After the Brambell Report, scientists paid much more attention to animals' confinement and its impact on animal welfare.
3 Strategies for Examining Effects of Confinement on Animal Welfare
The Philosophical Approach looked into the extent that animals could have cognitive awareness and were sentient to feel and perceive the world around them.
The Scientific Approach - which used the animal's behaviour to see the effects of stress on the animal's body and mind.
The Engineering Approach looked at how animal husbandry systems were designed and if they could be made better by making simple changes.
Once it had been agreed that animal welfare was, in fact, important, scientists began to ask the following questions:
Were there objective measures of animal suffering?
In what way were animals suffering when they were confined?
What level of suffering would be considered acceptable if suffering couldn't be totally avoided?
What changes could be made to lessen suffering?
Professor Andrew Fraser and Professor Donald Broom wrote a book entitled Animal Behaviour and Welfare (1990), and in this book, they discussed whether it was cruel to keep an animal in a cage. They concluded (as below) that the best way to understand welfare is to understand how the animal perceives its own world.
"The effects on the individual must be considered when assessing welfare. It is that, for some species of animals, the welfare of most individuals in captivity will be poor, however many people try to improve them. For other species, however, the welfare of most individuals may be good. For every species, a detailed study of the behaviour and physiology of individuals can reveal whether their welfare is poor. We have got to get as close as we can to the rabbit's world as the rabbit sees it and responds to it. Various forms of deprivation, discomfort, and pain are important to the rabbit and lead to indicators that tell us that the welfare of the rabbit is poor. There is much evidence showing that animals have sophisticated systems for regulating their lives and that they are much disturbed if they cannot control certain aspects of what happens to them.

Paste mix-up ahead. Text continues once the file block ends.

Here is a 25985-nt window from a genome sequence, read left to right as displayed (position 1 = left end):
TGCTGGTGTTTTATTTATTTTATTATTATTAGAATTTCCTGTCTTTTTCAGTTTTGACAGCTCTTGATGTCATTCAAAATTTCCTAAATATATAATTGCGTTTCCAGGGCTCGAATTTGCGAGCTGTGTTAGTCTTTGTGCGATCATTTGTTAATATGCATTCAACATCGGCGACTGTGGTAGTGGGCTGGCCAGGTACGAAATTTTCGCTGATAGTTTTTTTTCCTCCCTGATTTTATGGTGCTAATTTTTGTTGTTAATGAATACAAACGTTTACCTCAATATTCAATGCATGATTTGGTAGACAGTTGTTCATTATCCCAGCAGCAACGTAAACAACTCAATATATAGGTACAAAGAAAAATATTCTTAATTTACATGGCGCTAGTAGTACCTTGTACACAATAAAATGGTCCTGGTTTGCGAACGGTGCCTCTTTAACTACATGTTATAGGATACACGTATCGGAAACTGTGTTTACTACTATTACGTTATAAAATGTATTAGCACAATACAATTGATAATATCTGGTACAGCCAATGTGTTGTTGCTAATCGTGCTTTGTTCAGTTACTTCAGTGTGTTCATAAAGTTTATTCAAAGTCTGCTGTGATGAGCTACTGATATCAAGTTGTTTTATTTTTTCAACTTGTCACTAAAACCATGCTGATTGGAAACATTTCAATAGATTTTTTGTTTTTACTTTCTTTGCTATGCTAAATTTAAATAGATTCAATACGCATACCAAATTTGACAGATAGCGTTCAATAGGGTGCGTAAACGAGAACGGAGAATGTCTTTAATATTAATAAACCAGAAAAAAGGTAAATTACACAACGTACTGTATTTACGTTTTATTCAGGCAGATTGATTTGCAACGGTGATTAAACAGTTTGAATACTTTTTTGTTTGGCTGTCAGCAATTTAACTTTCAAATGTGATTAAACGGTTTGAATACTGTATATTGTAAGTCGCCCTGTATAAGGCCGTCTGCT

Confinement Impacts Animals Physically & Mentally
If an animal is confined and its movement is restricted, it may not be able to carry out its full behavioural repertoire, and this is not allowing it the freedom to express itself. Confinement does impact the animal's behaviour in the following ways:
Stereotypies - a repetitive or ritualistic movement, posture, or utterance. Stereotypies include tongue playing, bar-biting, pacing, circling, neck-twisting, head bobbing, weaving, swaying, rocking, self-mutilation, vomiting and regurgitating, playing with and eating excrement. You can read up on each of these stereotypies here. For a good paper on stereotypic behaviours in pigs, click here.
Rebound behaviours are behaviours that happen when animals are kept in confinement for a long time and then released. Once the animals are released and have more space to perform the behaviours, they increase sharply. In the case of hens who were kept in small cages and released after 9 months in a study by Nicol, preening and stretching increased.
Animals who are confined are also at physical risk. A good example of this is shown in the increased incidence of Osteoporosis in laying hens kept in cages long term. Their bones are weakened because they did not have enough space to move around to keep their bones healthy. This review on laying hens and osteoporosis can be found here.
How is welfare measured?
Physiological & chemical changes
Self-administration of tranquilisers
This is a simple way; it basically means that if animals are dying in a confined space, there is something wrong with that environment.
This will gauge the strength of motivation for a reward, and it is the basis for practical research.
Farmers will say that if an animal is producing eggs, milk etc. and is growing, surely the animal's needs must be met. This is not always the case because other factors affect the animal's overall well-being, such as disease or unacceptable stress.
This testing method gives animals a choice to select which option or environment they like best to determine which they see as the most pleasing situation. This is a simple method, which involves just asking the animal. The study already mentioned by Christine Nicol looked at whether hens preferred larger cages tested over a period of 9 months. There was a school of thought that hens would become used to their space after a while. This was not the case!
Physiological or Biochemical changes
Corticoid hormones and lymphocyte/heterophil ratio are used as an index of stress.
Self-administration of tranquilising drugs
This is a way to assess anxiety.
You can read more about measuring animal feelings here.
The behavioural need can be demonstrated by the need of animal to carry out a certain behaviour.
Nesting behaviour in laying hens is a behavioural need, as demonstrated by Hughes et al., which showed that hens are given a preprepared nest still wanted to make their own nest and did not stop nest-building behaviour. You can check out this study here.
In a similar study in pigs, nesting behaviour was also strongly motivated. You can find this study by Arey here.